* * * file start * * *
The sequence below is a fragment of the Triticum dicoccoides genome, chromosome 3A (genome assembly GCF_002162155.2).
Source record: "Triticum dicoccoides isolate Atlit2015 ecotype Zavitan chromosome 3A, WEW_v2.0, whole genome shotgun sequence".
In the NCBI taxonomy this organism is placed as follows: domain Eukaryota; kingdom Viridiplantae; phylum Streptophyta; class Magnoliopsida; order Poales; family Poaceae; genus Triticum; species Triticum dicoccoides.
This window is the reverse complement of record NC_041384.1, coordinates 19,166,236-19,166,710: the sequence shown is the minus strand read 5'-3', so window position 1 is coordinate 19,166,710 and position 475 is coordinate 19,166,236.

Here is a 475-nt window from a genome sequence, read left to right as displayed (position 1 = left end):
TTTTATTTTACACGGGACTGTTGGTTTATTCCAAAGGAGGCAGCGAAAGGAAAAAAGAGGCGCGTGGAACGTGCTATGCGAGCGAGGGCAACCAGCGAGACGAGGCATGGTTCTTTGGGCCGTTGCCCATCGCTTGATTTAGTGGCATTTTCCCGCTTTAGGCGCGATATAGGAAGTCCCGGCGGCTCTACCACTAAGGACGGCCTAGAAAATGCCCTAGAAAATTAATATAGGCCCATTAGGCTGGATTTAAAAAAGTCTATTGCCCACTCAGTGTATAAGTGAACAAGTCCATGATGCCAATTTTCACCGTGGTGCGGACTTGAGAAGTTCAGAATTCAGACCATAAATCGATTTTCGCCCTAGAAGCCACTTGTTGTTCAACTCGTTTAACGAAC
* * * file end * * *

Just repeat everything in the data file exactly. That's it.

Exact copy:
The sequence below is a fragment of the Triticum dicoccoides genome, chromosome 3A (genome assembly GCF_002162155.2).
Source record: "Triticum dicoccoides isolate Atlit2015 ecotype Zavitan chromosome 3A, WEW_v2.0, whole genome shotgun sequence".
In the NCBI taxonomy this organism is placed as follows: domain Eukaryota; kingdom Viridiplantae; phylum Streptophyta; class Magnoliopsida; order Poales; family Poaceae; genus Triticum; species Triticum dicoccoides.
This window is the reverse complement of record NC_041384.1, coordinates 19,166,236-19,166,710: the sequence shown is the minus strand read 5'-3', so window position 1 is coordinate 19,166,710 and position 475 is coordinate 19,166,236.

Here is a 475-nt window from a genome sequence, read left to right as displayed (position 1 = left end):
TTTTATTTTACACGGGACTGTTGGTTTATTCCAAAGGAGGCAGCGAAAGGAAAAAAGAGGCGCGTGGAACGTGCTATGCGAGCGAGGGCAACCAGCGAGACGAGGCATGGTTCTTTGGGCCGTTGCCCATCGCTTGATTTAGTGGCATTTTCCCGCTTTAGGCGCGATATAGGAAGTCCCGGCGGCTCTACCACTAAGGACGGCCTAGAAAATGCCCTAGAAAATTAATATAGGCCCATTAGGCTGGATTTAAAAAAGTCTATTGCCCACTCAGTGTATAAGTGAACAAGTCCATGATGCCAATTTTCACCGTGGTGCGGACTTGAGAAGTTCAGAATTCAGACCATAAATCGATTTTCGCCCTAGAAGCCACTTGTTGTTCAACTCGTTTAACGAAC